At the same time, a nostalgic attachment to the homeland and the pull it exerts as the locus of "authentic" religious activity have cultivated a commitment among well-traveled and well-heeled Hindus to temples and gurus in India, expressed in a flow of capital, strategies, and ideas developed in North America that are transforming Hinduism in its place of birth. At the same time, Hindu piety is reinventing itself in North America to meet the needs and circumstances of a changed social and economic environment. New, more individualistic and less orthodox styles of worship centered in middle-class puja rooms well-appointed with items from India express the confidence and spiritual longings of a highly successful diaspora.

Wildcard: Indian Democratic Politics

Few predicted the rapid rise of the Hindu right in India beginning in the late 1980s, and few foretold its stunning defeat in the general elections of 2004. Indian national politics can be an unruly and dirty business, but the secure place of democracy in the framework of Indian society remains unchallenged. Voter turnout and political participation, even among the poor and illiterate, remain high compared to those in western democracies. The pervasive religiosity of Indians of every community also means that religion can be manipulated by unprincipled party leadership to cultivate resentment and suspicion between different religious groups. The horrifying Hindu-Muslim riots in Gujarat in 2002 are but one example of the capacity of politicians to provoke conflict and then profit electorally from it.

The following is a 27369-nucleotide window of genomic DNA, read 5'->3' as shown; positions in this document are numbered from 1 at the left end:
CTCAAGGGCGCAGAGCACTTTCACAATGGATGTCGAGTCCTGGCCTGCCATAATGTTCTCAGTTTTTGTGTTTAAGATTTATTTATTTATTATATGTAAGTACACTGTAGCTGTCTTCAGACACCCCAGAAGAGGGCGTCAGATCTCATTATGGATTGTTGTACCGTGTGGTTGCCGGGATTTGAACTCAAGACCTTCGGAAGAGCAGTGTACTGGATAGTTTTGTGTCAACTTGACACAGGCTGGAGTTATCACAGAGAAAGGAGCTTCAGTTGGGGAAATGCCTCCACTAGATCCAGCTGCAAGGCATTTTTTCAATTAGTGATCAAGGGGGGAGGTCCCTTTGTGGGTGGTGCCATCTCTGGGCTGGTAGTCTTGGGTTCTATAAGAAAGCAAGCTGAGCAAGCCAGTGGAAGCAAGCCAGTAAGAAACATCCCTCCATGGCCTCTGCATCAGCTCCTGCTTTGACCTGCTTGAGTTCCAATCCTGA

On the other hand, the recently rising star of the Gandhi-Nehru dynasty's heir-apparent, Rahul Gandhi, has galvanized a political activism among Indian youth committed to secularism and religious harmony. Where the political winds will blow is impossible to divine, but one can be certain that parties and their leaders will, for better or worse, continue to appeal to the religious instincts of those whose support they seek.

The Future of the Study of Hinduism

The study of Hinduism in the western academy has matured since its period of early growth in the 1960s, when veterans of the Vietnam War and those aiming to avoid it entered graduate schools in large numbers just as the U.S. Supreme Court was opening up the study of religion in public colleges and universities. From an initial primary focus on classical texts and high-caste practices, scholarship and teaching on Hinduism have expanded to include much greater attention to the Hinduisms practiced by women, non-brahmin castes, and members of India's many regional and linguistic communities. Today, a new generation of graduate students and recent Ph.D.s with closer ties to India and better vernacular language skills than their teachers have their eyes trained on emergent phenomena. These younger scholars, many of whose work I rely on to make the observations above, like Luke Whitmore, Amy Allocco, Shital Sharma, and Janet Gunn, will be presenting us a richer, more inclusive, more contemporary, and much more highly nuanced understanding of the complex and diverse worlds inhabited by Hindus.

Brian Pennington is Associate Professor of Religion at Maryville College, Tennessee. He is the author of Was Hinduism Invented?: Britons, Indians, and the Colonial Construction of Religion (Oxford, 2007).